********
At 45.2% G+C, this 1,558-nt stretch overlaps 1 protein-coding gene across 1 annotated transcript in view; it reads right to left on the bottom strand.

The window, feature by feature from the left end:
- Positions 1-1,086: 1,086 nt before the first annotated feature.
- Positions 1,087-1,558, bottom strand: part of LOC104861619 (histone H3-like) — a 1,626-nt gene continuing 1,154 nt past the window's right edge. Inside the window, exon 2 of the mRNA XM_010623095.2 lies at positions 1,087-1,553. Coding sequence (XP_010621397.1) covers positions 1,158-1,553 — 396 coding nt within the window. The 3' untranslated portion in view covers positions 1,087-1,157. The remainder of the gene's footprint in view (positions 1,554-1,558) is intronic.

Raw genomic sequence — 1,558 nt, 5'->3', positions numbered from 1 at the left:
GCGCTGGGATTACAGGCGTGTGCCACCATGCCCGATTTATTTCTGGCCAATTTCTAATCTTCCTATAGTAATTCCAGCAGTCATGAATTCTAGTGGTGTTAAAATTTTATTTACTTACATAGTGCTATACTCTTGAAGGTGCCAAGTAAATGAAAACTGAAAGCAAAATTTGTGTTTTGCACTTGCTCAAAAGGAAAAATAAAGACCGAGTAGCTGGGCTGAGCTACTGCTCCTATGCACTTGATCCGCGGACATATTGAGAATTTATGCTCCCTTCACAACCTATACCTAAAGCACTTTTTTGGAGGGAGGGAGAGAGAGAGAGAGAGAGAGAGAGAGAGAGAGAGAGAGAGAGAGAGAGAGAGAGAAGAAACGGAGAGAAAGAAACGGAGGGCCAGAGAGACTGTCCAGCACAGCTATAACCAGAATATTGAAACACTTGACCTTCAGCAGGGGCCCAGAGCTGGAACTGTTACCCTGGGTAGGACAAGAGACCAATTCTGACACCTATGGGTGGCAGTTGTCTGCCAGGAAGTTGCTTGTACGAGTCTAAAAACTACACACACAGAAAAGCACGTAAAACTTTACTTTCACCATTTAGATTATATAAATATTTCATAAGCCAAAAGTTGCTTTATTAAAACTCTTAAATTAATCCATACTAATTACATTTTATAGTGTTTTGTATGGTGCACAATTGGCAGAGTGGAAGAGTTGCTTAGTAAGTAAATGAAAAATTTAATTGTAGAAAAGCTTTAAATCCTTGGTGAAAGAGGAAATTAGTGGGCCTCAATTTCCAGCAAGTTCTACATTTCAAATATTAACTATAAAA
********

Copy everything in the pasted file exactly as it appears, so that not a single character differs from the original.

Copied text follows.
At 45.2% G+C, this 1,558-nt stretch overlaps 1 protein-coding gene across 1 annotated transcript in view; it reads right to left on the bottom strand.

The window, feature by feature from the left end:
- Positions 1-1,086: 1,086 nt before the first annotated feature.
- Positions 1,087-1,558, bottom strand: part of LOC104861619 (histone H3-like) — a 1,626-nt gene continuing 1,154 nt past the window's right edge. Inside the window, exon 2 of the mRNA XM_010623095.2 lies at positions 1,087-1,553. Coding sequence (XP_010621397.1) covers positions 1,158-1,553 — 396 coding nt within the window. The 3' untranslated portion in view covers positions 1,087-1,157. The remainder of the gene's footprint in view (positions 1,554-1,558) is intronic.

Raw genomic sequence — 1,558 nt, 5'->3', positions numbered from 1 at the left:
GCGCTGGGATTACAGGCGTGTGCCACCATGCCCGATTTATTTCTGGCCAATTTCTAATCTTCCTATAGTAATTCCAGCAGTCATGAATTCTAGTGGTGTTAAAATTTTATTTACTTACATAGTGCTATACTCTTGAAGGTGCCAAGTAAATGAAAACTGAAAGCAAAATTTGTGTTTTGCACTTGCTCAAAAGGAAAAATAAAGACCGAGTAGCTGGGCTGAGCTACTGCTCCTATGCACTTGATCCGCGGACATATTGAGAATTTATGCTCCCTTCACAACCTATACCTAAAGCACTTTTTTGGAGGGAGGGAGAGAGAGAGAGAGAGAGAGAGAGAGAGAGAGAGAGAGAGAGAGAGAGAGAGAGAAGAAACGGAGAGAAAGAAACGGAGGGCCAGAGAGACTGTCCAGCACAGCTATAACCAGAATATTGAAACACTTGACCTTCAGCAGGGGCCCAGAGCTGGAACTGTTACCCTGGGTAGGACAAGAGACCAATTCTGACACCTATGGGTGGCAGTTGTCTGCCAGGAAGTTGCTTGTACGAGTCTAAAAACTACACACACAGAAAAGCACGTAAAACTTTACTTTCACCATTTAGATTATATAAATATTTCATAAGCCAAAAGTTGCTTTATTAAAACTCTTAAATTAATCCATACTAATTACATTTTATAGTGTTTTGTATGGTGCACAATTGGCAGAGTGGAAGAGTTGCTTAGTAAGTAAATGAAAAATTTAATTGTAGAAAAGCTTTAAATCCTTGGTGAAAGAGGAAATTAGTGGGCCTCAATTTCCAGCAAGTTCTACATTTCAAATATTAACTATAAAA